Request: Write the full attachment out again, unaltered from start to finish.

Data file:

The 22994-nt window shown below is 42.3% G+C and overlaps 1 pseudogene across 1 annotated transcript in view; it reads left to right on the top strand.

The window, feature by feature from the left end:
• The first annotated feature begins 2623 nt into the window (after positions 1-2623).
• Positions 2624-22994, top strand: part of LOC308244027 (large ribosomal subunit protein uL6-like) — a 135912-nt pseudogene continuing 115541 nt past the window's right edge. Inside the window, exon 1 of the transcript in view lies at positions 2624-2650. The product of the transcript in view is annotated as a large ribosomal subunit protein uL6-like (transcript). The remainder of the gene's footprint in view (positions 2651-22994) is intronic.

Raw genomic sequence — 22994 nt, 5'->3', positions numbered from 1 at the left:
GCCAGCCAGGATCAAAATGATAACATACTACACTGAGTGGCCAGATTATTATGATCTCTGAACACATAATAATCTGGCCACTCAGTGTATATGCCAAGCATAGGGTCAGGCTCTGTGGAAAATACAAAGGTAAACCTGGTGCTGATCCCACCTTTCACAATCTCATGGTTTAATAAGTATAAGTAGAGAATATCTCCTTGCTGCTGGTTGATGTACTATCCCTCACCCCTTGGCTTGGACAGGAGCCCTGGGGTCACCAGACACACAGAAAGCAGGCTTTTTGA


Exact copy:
The 22994-nt window shown below is 42.3% G+C and overlaps 1 pseudogene across 1 annotated transcript in view; it reads left to right on the top strand.

The window, feature by feature from the left end:
• The first annotated feature begins 2623 nt into the window (after positions 1-2623).
• Positions 2624-22994, top strand: part of LOC308244027 (large ribosomal subunit protein uL6-like) — a 135912-nt pseudogene continuing 115541 nt past the window's right edge. Inside the window, exon 1 of the transcript in view lies at positions 2624-2650. The product of the transcript in view is annotated as a large ribosomal subunit protein uL6-like (transcript). The remainder of the gene's footprint in view (positions 2651-22994) is intronic.

Raw genomic sequence — 22994 nt, 5'->3', positions numbered from 1 at the left:
GCCAGCCAGGATCAAAATGATAACATACTACACTGAGTGGCCAGATTATTATGATCTCTGAACACATAATAATCTGGCCACTCAGTGTATATGCCAAGCATAGGGTCAGGCTCTGTGGAAAATACAAAGGTAAACCTGGTGCTGATCCCACCTTTCACAATCTCATGGTTTAATAAGTATAAGTAGAGAATATCTCCTTGCTGCTGGTTGATGTACTATCCCTCACCCCTTGGCTTGGACAGGAGCCCTGGGGTCACCAGACACACAGAAAGCAGGCTTTTTGA